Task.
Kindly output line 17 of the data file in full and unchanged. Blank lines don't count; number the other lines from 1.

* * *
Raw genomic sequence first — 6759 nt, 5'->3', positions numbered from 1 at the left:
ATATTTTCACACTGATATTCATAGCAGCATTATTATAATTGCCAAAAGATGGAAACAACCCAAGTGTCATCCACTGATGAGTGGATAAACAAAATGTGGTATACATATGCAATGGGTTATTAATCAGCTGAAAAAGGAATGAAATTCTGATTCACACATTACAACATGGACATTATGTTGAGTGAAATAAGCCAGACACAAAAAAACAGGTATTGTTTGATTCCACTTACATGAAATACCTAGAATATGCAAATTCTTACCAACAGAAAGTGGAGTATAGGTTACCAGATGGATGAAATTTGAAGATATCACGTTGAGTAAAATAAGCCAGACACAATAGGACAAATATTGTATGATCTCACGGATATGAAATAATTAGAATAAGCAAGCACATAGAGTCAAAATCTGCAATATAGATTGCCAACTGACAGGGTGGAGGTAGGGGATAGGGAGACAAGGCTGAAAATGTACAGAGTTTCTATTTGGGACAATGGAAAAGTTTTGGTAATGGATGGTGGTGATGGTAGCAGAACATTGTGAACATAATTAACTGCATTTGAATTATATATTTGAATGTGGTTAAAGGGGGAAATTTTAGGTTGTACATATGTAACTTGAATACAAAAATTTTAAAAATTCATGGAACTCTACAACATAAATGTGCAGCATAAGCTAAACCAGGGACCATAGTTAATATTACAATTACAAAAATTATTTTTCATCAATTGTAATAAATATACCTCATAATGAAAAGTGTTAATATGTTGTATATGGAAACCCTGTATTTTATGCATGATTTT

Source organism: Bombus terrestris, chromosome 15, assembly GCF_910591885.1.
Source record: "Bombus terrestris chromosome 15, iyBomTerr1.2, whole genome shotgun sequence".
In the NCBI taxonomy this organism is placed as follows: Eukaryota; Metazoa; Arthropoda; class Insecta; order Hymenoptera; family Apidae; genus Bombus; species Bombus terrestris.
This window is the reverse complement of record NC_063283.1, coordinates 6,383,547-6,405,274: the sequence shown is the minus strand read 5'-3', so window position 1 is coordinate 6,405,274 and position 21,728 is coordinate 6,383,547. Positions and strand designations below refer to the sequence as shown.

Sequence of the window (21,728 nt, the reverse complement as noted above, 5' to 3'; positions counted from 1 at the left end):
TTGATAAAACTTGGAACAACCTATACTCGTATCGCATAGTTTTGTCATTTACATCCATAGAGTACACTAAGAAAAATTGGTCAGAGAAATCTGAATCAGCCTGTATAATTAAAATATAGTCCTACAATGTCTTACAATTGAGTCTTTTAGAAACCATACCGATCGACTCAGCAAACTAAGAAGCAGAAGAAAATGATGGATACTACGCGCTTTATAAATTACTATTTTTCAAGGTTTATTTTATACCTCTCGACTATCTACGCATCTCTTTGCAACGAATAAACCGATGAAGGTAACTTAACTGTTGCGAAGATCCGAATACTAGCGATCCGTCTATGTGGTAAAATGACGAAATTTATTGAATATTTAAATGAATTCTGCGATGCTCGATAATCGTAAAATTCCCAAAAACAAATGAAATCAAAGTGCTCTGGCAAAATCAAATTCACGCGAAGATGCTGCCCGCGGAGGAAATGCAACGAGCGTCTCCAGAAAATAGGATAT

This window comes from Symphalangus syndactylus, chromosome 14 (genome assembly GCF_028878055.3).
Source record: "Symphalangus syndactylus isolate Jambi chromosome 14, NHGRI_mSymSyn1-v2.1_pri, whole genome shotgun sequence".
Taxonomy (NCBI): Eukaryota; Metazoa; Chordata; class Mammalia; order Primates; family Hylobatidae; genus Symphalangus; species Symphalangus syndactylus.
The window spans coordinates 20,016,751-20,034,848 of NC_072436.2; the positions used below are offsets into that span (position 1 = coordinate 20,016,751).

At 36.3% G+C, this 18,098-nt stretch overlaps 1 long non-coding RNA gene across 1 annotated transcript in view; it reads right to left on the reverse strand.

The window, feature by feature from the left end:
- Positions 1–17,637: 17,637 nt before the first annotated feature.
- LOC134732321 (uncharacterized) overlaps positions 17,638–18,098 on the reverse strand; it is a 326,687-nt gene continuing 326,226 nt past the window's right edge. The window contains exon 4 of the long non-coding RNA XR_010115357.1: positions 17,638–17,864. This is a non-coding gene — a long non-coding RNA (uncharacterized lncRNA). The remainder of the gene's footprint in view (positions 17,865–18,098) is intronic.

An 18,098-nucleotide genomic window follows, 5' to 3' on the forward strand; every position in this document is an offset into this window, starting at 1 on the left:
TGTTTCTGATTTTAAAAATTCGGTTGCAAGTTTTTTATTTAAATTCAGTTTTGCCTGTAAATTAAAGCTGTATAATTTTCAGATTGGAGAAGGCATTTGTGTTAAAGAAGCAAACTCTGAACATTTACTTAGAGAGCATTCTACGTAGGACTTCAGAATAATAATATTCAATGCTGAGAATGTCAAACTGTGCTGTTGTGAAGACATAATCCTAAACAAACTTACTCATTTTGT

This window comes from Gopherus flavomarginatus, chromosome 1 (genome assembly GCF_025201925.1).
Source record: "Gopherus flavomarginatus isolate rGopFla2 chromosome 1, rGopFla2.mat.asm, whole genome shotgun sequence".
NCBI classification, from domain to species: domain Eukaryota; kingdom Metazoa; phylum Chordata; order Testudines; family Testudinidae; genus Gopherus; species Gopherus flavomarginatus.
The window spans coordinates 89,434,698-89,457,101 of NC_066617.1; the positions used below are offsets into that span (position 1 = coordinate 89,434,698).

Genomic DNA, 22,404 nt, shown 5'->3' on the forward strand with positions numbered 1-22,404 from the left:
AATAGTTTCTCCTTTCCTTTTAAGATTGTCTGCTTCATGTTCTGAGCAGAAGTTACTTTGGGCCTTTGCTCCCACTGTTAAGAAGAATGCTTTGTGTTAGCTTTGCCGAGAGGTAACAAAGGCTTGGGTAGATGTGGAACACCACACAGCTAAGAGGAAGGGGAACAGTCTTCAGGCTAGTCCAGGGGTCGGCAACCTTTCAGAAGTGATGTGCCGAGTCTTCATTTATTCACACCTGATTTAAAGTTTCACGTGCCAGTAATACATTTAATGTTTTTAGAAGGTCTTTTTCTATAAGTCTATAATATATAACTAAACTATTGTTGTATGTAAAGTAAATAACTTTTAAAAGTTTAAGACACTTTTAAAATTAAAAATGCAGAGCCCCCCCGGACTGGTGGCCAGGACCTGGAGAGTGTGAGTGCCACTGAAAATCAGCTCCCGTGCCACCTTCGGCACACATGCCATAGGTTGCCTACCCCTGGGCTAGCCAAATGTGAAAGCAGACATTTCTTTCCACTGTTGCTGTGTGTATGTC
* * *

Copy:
An 18,098-nucleotide genomic window follows, 5' to 3' on the forward strand; every position in this document is an offset into this window, starting at 1 on the left: